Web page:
Steve Albini at his music studio Electrical Audio in Chicago

Steve Albini RIP


A Rude Awakening today as the world learns in shock of the premature passing of one of the most important individuals in underground music. It prompted me to write this post which I shared on Substack, for the first time.


I am writing this first post on an unfortunate day. Another day that will be remembered as we say goodbye to another legend, gone too soon. A sad day for music lovers. Just got the news Steve Albini died, aged 61, from a heart attack. It’s another sad day for guys my age, who were born in the 1970’s and have seen many of their childhood heroes gone. Losing yet another hero, a bright and talented musician prompted me to write this first post, looking back at some 40 years of listening to music, nonstop, everyday.


Steve Albini playing with Big Black

Steve Albini fronting Big Black


Got thinking about Steve and other legends that are gone, some of them I met, like Phill Niblock or Brian McBride… both gone in the last 6 months or so, Brian, not so much a legend due to age – as he was actually 53 like me – but due to the sheer influence he had in so many bands and people I know. It got me thinking about the people I have met at gigs and festivals, and the records I have collected, traded, sold, got back, sold again, all as means to an end, to get going, to get cash.., for presents, for gigs, drugs, girls, for long distance petrol, to buy electronic gear, mostly amps, speakers, mixers, synths, racks of synths… all this way before the advent of computer music and software. Got me thinking about how important music is to me, and how I have benefited so greatly from being a music head, seriously addicted to sound and melody and noise.


It all started when I was 14 years old and discovered there was more to music than radio hits and film scores. In the early 80’s, in the north of Portugal, you really didn’t choose your music. Music chose you. Listening to music was easy, it was as simple as having a radio nearby, but listening to music with intent was an exercise in patience and at times, a dangerous one, for a kid. You see, there wasn’t any money for records and grown-ups didn’t trust you enough to lend over their cherished records. You listened to matinée radio: my oldest memories are the first encounters with the music of Cliff Richard, Elton John, Simon & Garfunkel, Bob Dylan and Tina Turner.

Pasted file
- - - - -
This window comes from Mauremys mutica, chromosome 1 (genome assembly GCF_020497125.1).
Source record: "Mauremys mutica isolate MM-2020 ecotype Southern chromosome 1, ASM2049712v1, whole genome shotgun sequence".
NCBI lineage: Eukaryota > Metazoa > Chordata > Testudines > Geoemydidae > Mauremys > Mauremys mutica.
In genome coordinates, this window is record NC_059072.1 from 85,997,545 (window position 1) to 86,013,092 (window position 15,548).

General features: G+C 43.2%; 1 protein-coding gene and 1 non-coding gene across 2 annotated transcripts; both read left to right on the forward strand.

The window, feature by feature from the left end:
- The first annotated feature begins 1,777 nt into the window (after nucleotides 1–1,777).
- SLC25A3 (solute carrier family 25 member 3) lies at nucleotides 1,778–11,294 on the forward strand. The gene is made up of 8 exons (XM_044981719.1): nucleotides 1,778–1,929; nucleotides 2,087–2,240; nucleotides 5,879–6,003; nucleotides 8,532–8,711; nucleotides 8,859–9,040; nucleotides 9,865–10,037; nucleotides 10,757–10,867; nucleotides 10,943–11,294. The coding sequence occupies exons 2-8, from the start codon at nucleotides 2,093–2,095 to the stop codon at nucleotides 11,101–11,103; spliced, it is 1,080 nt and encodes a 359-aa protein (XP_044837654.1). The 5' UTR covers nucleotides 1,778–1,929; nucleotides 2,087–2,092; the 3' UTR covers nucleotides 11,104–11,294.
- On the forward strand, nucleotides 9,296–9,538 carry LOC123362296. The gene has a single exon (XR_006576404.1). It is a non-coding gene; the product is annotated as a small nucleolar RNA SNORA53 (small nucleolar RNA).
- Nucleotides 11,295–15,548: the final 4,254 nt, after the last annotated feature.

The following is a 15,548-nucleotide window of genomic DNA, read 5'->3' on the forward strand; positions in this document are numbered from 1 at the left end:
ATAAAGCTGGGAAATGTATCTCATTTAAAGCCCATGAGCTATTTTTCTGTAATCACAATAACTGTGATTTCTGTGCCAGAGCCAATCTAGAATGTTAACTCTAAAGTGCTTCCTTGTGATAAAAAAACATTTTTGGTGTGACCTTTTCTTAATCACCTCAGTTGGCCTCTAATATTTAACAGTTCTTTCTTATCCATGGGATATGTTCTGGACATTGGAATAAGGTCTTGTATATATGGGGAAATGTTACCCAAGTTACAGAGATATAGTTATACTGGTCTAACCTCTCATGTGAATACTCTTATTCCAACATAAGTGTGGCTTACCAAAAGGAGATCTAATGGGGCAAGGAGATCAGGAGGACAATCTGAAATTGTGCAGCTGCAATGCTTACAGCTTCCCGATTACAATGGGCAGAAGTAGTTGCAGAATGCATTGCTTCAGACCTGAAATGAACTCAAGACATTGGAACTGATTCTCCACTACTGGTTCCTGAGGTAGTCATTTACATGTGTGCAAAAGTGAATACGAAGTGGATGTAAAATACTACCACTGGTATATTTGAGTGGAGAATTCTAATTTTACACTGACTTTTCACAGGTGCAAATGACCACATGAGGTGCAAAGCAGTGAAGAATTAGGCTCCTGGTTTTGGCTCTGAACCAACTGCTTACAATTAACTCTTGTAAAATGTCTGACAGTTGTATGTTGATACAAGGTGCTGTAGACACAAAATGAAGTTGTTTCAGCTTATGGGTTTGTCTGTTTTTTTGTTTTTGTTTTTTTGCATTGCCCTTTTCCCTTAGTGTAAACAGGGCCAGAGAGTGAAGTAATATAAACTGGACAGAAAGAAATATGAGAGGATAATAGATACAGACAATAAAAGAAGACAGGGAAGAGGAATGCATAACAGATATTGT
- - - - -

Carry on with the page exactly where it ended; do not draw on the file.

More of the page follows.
And then you ventured into the night, you start to court the night, patiently listening to some programs that started really late, under the bed sheets, dim light, so you didn’t wake up your parents.

I remember taking notes of the hosts going on about what they called “exciting new music” or “modern music”… there weren’t many post- prefixes yet, but it was on these radio shows that I’d listen to ‘proto’ and ‘post-punk’ for the first time. Back then radio was basic, you’d note information about the band, the album, the track, maybe the studio and the label and that was it. There were no attached stories, gripping with adventures, stories of hotels, and girls, and booze… not yet.

In the early 80’s in Portugal, a mere 7, 8 years after the famed people’s revolution of 25 April 1974, culture was just catching up. Music was undoubtedly the first art form to really flourish out of the obscure state of oppression that had closed the country for 48 years. Yes, you had a lot of dissatisfied young people, on the verge of anarchy, a mix of converted hippies on daily doses of Pink Floyd and communism, and wannabe punks revelling in the nastiest imports from London and Berlin. But only in the big cities, Porto and Lisbon, where students were more affluent and bars were open late. You didn’t get this primer from the radio experience, in the radio it was all according to the taste of the host.